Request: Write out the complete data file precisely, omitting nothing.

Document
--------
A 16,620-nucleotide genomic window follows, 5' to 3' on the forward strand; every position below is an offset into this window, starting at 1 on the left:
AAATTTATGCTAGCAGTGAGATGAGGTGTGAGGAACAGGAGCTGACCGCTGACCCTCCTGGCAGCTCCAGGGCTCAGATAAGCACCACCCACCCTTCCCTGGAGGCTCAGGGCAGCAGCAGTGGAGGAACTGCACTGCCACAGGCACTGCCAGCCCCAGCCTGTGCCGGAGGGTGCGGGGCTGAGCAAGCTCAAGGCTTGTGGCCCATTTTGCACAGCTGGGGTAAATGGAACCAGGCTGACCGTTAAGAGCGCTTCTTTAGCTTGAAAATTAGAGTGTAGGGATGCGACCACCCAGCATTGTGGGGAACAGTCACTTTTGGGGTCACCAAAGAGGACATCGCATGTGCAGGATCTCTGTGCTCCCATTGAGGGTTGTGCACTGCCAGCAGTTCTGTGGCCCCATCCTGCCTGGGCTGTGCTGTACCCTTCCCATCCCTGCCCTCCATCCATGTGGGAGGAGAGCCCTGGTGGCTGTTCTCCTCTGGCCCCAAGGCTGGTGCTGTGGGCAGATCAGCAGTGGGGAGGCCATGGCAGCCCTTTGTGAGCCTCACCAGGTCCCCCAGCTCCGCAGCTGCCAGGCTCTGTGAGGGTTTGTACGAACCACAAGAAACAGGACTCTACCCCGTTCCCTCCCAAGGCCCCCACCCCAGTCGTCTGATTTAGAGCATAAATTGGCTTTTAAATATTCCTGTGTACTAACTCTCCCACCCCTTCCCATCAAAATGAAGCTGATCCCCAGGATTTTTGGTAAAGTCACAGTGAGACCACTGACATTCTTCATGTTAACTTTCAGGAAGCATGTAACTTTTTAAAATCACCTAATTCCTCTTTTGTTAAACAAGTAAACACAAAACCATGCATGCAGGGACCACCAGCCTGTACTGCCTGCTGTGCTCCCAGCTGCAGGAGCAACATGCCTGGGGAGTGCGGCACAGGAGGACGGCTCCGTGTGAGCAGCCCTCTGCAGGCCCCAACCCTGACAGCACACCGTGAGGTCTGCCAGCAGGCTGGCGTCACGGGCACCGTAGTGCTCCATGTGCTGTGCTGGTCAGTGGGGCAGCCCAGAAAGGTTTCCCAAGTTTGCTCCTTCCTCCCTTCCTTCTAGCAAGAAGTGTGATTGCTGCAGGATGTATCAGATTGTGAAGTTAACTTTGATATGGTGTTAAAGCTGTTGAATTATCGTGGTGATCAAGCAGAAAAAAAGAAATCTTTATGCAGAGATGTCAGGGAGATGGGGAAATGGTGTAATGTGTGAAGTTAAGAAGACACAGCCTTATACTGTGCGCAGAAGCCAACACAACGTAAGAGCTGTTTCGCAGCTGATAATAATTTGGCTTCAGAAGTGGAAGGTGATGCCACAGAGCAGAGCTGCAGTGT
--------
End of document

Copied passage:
A 16,620-nucleotide genomic window follows, 5' to 3' on the forward strand; every position below is an offset into this window, starting at 1 on the left:
AAATTTATGCTAGCAGTGAGATGAGGTGTGAGGAACAGGAGCTGACCGCTGACCCTCCTGGCAGCTCCAGGGCTCAGATAAGCACCACCCACCCTTCCCTGGAGGCTCAGGGCAGCAGCAGTGGAGGAACTGCACTGCCACAGGCACTGCCAGCCCCAGCCTGTGCCGGAGGGTGCGGGGCTGAGCAAGCTCAAGGCTTGTGGCCCATTTTGCACAGCTGGGGTAAATGGAACCAGGCTGACCGTTAAGAGCGCTTCTTTAGCTTGAAAATTAGAGTGTAGGGATGCGACCACCCAGCATTGTGGGGAACAGTCACTTTTGGGGTCACCAAAGAGGACATCGCATGTGCAGGATCTCTGTGCTCCCATTGAGGGTTGTGCACTGCCAGCAGTTCTGTGGCCCCATCCTGCCTGGGCTGTGCTGTACCCTTCCCATCCCTGCCCTCCATCCATGTGGGAGGAGAGCCCTGGTGGCTGTTCTCCTCTGGCCCCAAGGCTGGTGCTGTGGGCAGATCAGCAGTGGGGAGGCCATGGCAGCCCTTTGTGAGCCTCACCAGGTCCCCCAGCTCCGCAGCTGCCAGGCTCTGTGAGGGTTTGTACGAACCACAAGAAACAGGACTCTACCCCGTTCCCTCCCAAGGCCCCCACCCCAGTCGTCTGATTTAGAGCATAAATTGGCTTTTAAATATTCCTGTGTACTAACTCTCCCACCCCTTCCCATCAAAATGAAGCTGATCCCCAGGATTTTTGGTAAAGTCACAGTGAGACCACTGACATTCTTCATGTTAACTTTCAGGAAGCATGTAACTTTTTAAAATCACCTAATTCCTCTTTTGTTAAACAAGTAAACACAAAACCATGCATGCAGGGACCACCAGCCTGTACTGCCTGCTGTGCTCCCAGCTGCAGGAGCAACATGCCTGGGGAGTGCGGCACAGGAGGACGGCTCCGTGTGAGCAGCCCTCTGCAGGCCCCAACCCTGACAGCACACCGTGAGGTCTGCCAGCAGGCTGGCGTCACGGGCACCGTAGTGCTCCATGTGCTGTGCTGGTCAGTGGGGCAGCCCAGAAAGGTTTCCCAAGTTTGCTCCTTCCTCCCTTCCTTCTAGCAAGAAGTGTGATTGCTGCAGGATGTATCAGATTGTGAAGTTAACTTTGATATGGTGTTAAAGCTGTTGAATTATCGTGGTGATCAAGCAGAAAAAAAGAAATCTTTATGCAGAGATGTCAGGGAGATGGGGAAATGGTGTAATGTGTGAAGTTAAGAAGACACAGCCTTATACTGTGCGCAGAAGCCAACACAACGTAAGAGCTGTTTCGCAGCTGATAATAATTTGGCTTCAGAAGTGGAAGGTGATGCCACAGAGCAGAGCTGCAGTGT